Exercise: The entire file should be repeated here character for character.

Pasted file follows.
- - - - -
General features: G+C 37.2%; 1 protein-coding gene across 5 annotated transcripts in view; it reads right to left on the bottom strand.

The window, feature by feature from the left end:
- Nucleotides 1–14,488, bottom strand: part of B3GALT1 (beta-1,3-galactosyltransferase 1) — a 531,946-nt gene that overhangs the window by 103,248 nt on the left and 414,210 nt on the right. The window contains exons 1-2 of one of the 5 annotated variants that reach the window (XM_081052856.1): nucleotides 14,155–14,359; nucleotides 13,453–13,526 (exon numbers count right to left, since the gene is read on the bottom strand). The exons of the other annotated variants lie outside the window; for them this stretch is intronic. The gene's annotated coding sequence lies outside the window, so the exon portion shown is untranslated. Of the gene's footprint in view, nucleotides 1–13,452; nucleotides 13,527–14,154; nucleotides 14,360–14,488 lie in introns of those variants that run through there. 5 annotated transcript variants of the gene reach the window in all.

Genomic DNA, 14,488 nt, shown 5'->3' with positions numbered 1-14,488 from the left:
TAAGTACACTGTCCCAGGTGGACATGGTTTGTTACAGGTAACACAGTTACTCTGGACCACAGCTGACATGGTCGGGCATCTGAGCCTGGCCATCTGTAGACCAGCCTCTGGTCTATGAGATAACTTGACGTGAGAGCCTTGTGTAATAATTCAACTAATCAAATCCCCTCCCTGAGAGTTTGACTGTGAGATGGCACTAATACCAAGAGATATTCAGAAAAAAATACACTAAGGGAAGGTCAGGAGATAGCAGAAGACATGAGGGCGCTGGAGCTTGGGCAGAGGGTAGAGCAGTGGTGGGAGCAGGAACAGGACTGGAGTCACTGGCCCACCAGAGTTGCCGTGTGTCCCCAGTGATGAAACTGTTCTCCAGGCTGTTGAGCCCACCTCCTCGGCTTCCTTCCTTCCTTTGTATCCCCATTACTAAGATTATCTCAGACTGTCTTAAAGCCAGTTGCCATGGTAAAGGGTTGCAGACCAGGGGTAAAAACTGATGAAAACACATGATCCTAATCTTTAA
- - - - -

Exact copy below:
General features: G+C 37.2%; 1 protein-coding gene across 5 annotated transcripts in view; it reads right to left on the bottom strand.

The window, feature by feature from the left end:
- Nucleotides 1–14,488, bottom strand: part of B3GALT1 (beta-1,3-galactosyltransferase 1) — a 531,946-nt gene that overhangs the window by 103,248 nt on the left and 414,210 nt on the right. The window contains exons 1-2 of one of the 5 annotated variants that reach the window (XM_081052856.1): nucleotides 14,155–14,359; nucleotides 13,453–13,526 (exon numbers count right to left, since the gene is read on the bottom strand). The exons of the other annotated variants lie outside the window; for them this stretch is intronic. The gene's annotated coding sequence lies outside the window, so the exon portion shown is untranslated. Of the gene's footprint in view, nucleotides 1–13,452; nucleotides 13,527–14,154; nucleotides 14,360–14,488 lie in introns of those variants that run through there. 5 annotated transcript variants of the gene reach the window in all.

Genomic DNA, 14,488 nt, shown 5'->3' with positions numbered 1-14,488 from the left:
TAAGTACACTGTCCCAGGTGGACATGGTTTGTTACAGGTAACACAGTTACTCTGGACCACAGCTGACATGGTCGGGCATCTGAGCCTGGCCATCTGTAGACCAGCCTCTGGTCTATGAGATAACTTGACGTGAGAGCCTTGTGTAATAATTCAACTAATCAAATCCCCTCCCTGAGAGTTTGACTGTGAGATGGCACTAATACCAAGAGATATTCAGAAAAAAATACACTAAGGGAAGGTCAGGAGATAGCAGAAGACATGAGGGCGCTGGAGCTTGGGCAGAGGGTAGAGCAGTGGTGGGAGCAGGAACAGGACTGGAGTCACTGGCCCACCAGAGTTGCCGTGTGTCCCCAGTGATGAAACTGTTCTCCAGGCTGTTGAGCCCACCTCCTCGGCTTCCTTCCTTCCTTTGTATCCCCATTACTAAGATTATCTCAGACTGTCTTAAAGCCAGTTGCCATGGTAAAGGGTTGCAGACCAGGGGTAAAAACTGATGAAAACACATGATCCTAATCTTTAA